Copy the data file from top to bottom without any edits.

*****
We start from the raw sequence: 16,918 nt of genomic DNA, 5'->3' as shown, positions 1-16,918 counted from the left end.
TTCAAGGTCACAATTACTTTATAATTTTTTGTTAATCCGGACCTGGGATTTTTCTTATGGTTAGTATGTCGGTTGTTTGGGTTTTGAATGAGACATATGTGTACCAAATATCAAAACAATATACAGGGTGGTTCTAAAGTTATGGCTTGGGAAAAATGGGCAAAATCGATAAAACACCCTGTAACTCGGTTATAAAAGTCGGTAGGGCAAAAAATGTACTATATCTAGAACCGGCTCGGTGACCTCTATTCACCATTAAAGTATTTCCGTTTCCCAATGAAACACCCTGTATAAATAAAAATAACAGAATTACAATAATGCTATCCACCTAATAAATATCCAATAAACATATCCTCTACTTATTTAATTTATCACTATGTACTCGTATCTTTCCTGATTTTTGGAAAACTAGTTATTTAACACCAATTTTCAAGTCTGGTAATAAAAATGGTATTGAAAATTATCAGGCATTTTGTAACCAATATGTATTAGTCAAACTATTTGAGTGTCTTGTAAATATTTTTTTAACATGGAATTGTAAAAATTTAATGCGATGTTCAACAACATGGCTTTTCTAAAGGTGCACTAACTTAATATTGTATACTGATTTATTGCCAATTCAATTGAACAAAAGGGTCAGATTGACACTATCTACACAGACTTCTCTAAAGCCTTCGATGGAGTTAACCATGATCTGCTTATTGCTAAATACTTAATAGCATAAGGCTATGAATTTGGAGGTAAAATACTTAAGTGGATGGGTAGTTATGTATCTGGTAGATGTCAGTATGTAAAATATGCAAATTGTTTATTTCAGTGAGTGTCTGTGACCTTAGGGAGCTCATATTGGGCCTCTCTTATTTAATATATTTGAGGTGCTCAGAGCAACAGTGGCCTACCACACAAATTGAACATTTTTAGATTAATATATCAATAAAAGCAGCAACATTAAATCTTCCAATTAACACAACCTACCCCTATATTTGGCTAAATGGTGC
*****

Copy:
We start from the raw sequence: 16,918 nt of genomic DNA, 5'->3' as shown, positions 1-16,918 counted from the left end.
TTCAAGGTCACAATTACTTTATAATTTTTTGTTAATCCGGACCTGGGATTTTTCTTATGGTTAGTATGTCGGTTGTTTGGGTTTTGAATGAGACATATGTGTACCAAATATCAAAACAATATACAGGGTGGTTCTAAAGTTATGGCTTGGGAAAAATGGGCAAAATCGATAAAACACCCTGTAACTCGGTTATAAAAGTCGGTAGGGCAAAAAATGTACTATATCTAGAACCGGCTCGGTGACCTCTATTCACCATTAAAGTATTTCCGTTTCCCAATGAAACACCCTGTATAAATAAAAATAACAGAATTACAATAATGCTATCCACCTAATAAATATCCAATAAACATATCCTCTACTTATTTAATTTATCACTATGTACTCGTATCTTTCCTGATTTTTGGAAAACTAGTTATTTAACACCAATTTTCAAGTCTGGTAATAAAAATGGTATTGAAAATTATCAGGCATTTTGTAACCAATATGTATTAGTCAAACTATTTGAGTGTCTTGTAAATATTTTTTTAACATGGAATTGTAAAAATTTAATGCGATGTTCAACAACATGGCTTTTCTAAAGGTGCACTAACTTAATATTGTATACTGATTTATTGCCAATTCAATTGAACAAAAGGGTCAGATTGACACTATCTACACAGACTTCTCTAAAGCCTTCGATGGAGTTAACCATGATCTGCTTATTGCTAAATACTTAATAGCATAAGGCTATGAATTTGGAGGTAAAATACTTAAGTGGATGGGTAGTTATGTATCTGGTAGATGTCAGTATGTAAAATATGCAAATTGTTTATTTCAGTGAGTGTCTGTGACCTTAGGGAGCTCATATTGGGCCTCTCTTATTTAATATATTTGAGGTGCTCAGAGCAACAGTGGCCTACCACACAAATTGAACATTTTTAGATTAATATATCAATAAAAGCAGCAACATTAAATCTTCCAATTAACACAACCTACCCCTATATTTGGCTAAATGGTGC